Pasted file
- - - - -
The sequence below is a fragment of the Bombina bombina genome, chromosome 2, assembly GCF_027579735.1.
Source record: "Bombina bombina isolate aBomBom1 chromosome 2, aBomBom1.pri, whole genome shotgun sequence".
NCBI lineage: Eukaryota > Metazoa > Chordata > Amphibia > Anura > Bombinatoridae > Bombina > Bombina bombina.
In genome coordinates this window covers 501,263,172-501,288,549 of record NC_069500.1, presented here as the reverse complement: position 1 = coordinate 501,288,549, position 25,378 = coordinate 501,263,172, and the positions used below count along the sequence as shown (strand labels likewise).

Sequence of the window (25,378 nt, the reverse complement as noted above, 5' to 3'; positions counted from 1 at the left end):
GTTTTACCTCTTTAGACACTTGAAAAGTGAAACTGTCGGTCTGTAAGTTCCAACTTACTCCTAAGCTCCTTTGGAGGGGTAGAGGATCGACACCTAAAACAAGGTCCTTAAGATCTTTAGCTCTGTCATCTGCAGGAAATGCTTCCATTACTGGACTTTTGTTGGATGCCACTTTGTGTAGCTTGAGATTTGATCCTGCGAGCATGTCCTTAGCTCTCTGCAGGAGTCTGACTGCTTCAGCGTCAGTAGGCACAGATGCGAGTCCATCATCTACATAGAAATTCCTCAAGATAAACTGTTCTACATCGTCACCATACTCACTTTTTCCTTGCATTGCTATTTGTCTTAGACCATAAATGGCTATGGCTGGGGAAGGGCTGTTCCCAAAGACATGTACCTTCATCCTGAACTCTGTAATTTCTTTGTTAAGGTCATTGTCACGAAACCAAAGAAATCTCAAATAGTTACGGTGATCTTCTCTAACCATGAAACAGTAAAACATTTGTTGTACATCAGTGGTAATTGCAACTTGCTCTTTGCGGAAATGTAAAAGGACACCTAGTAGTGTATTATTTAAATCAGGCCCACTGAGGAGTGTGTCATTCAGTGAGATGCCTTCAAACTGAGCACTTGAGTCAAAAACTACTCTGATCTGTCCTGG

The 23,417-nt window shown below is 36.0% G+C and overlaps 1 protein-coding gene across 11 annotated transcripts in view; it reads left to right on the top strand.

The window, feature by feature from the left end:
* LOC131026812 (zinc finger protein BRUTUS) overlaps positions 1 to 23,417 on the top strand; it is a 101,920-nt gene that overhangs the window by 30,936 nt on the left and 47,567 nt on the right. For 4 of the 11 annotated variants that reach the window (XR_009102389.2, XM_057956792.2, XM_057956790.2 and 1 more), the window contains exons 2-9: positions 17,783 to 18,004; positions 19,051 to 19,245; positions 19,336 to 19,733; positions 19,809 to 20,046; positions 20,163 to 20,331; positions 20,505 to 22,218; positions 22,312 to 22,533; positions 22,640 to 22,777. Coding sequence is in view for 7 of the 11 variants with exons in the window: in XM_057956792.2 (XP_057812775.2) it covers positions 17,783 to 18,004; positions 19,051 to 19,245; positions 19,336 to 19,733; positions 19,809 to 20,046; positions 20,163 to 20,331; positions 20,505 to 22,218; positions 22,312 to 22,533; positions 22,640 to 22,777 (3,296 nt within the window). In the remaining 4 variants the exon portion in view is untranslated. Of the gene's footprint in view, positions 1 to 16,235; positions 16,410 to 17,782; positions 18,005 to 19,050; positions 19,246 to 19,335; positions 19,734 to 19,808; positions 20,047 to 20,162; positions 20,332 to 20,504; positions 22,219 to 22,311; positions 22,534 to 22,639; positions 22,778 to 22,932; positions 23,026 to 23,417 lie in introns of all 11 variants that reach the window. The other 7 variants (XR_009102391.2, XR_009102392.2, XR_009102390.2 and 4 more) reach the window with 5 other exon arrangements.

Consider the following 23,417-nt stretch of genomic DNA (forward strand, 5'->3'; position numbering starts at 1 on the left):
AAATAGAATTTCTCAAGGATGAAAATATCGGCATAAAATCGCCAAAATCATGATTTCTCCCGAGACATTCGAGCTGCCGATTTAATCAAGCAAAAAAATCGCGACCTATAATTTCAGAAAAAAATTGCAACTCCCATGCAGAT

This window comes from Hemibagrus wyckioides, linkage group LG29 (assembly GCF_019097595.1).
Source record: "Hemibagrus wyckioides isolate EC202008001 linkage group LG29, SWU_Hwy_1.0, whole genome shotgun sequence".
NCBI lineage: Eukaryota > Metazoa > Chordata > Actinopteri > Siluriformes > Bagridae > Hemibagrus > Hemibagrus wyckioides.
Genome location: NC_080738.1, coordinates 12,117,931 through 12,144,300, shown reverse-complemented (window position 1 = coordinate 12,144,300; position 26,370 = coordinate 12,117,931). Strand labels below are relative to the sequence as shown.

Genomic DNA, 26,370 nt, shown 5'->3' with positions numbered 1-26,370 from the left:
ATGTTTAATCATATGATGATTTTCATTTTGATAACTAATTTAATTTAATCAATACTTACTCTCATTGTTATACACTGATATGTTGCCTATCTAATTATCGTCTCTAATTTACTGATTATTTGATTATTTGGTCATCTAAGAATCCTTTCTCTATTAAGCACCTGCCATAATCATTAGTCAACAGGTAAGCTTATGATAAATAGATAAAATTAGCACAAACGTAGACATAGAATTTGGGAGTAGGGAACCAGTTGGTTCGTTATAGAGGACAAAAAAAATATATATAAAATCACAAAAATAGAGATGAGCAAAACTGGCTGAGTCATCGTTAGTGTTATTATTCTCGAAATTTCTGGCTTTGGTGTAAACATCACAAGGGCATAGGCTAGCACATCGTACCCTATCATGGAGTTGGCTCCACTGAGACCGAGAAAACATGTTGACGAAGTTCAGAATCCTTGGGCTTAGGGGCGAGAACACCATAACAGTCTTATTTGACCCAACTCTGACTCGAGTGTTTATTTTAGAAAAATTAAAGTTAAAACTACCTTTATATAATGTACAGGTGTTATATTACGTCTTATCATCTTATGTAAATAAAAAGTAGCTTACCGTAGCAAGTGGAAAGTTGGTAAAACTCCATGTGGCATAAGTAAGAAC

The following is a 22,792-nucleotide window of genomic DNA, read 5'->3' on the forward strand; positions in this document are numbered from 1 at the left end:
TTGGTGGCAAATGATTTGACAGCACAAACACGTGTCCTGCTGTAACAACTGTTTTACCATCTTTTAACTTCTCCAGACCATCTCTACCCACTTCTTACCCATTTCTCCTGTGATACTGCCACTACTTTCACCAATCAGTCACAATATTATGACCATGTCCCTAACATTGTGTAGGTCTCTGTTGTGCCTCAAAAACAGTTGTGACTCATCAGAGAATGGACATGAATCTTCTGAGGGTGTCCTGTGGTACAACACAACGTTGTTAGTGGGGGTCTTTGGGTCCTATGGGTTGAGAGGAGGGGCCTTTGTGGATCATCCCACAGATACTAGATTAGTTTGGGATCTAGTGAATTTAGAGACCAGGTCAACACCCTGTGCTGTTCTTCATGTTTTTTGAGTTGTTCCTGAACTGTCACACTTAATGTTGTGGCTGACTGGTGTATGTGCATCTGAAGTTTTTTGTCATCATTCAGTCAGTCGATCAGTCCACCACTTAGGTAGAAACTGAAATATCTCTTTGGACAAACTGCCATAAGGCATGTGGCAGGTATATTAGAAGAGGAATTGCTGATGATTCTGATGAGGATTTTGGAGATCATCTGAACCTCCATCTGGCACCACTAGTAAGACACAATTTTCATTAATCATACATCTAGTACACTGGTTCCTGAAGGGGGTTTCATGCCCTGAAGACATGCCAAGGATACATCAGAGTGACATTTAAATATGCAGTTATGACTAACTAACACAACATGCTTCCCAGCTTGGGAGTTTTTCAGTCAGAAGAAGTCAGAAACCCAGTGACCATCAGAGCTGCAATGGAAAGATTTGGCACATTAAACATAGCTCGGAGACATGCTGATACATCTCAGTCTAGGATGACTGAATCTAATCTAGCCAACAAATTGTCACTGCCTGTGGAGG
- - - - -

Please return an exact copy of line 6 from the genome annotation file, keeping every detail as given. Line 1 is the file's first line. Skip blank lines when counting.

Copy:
GTTTTACCTCTTTAGACACTTGAAAAGTGAAACTGTCGGTCTGTAAGTTCCAACTTACTCCTAAGCTCCTTTGGAGGGGTAGAGGATCGACACCTAAAACAAGGTCCTTAAGATCTTTAGCTCTGTCATCTGCAGGAAATGCTTCCATTACTGGACTTTTGTTGGATGCCACTTTGTGTAGCTTGAGATTTGATCCTGCGAGCATGTCCTTAGCTCTCTGCAGGAGTCTGACTGCTTCAGCGTCAGTAGGCACAGATGCGAGTCCATCATCTACATAGAAATTCCTCAAGATAAACTGTTCTACATCGTCACCATACTCACTTTTTCCTTGCATTGCTATTTGTCTTAGACCATAAATGGCTATGGCTGGGGAAGGGCTGTTCCCAAAGACATGTACCTTCATCCTGAACTCTGTAATTTCTTTGTTAAGGTCATTGTCACGAAACCAAAGAAATCTCAAATAGTTACGGTGATCTTCTCTAACCATGAAACAGTAAAACATTTGTTGTACATCAGTGGTAATTGCAACTTGCTCTTTGCGGAAATGTAAAAGGACACCTAGTAGTGTATTATTTAAATCAGGCCCACTGAGGAGTGTGTCATTCAGTGAGATGCCTTCAAACTGAGCACTTGAGTCAAAAACTACTCTGATCTGTCCTGG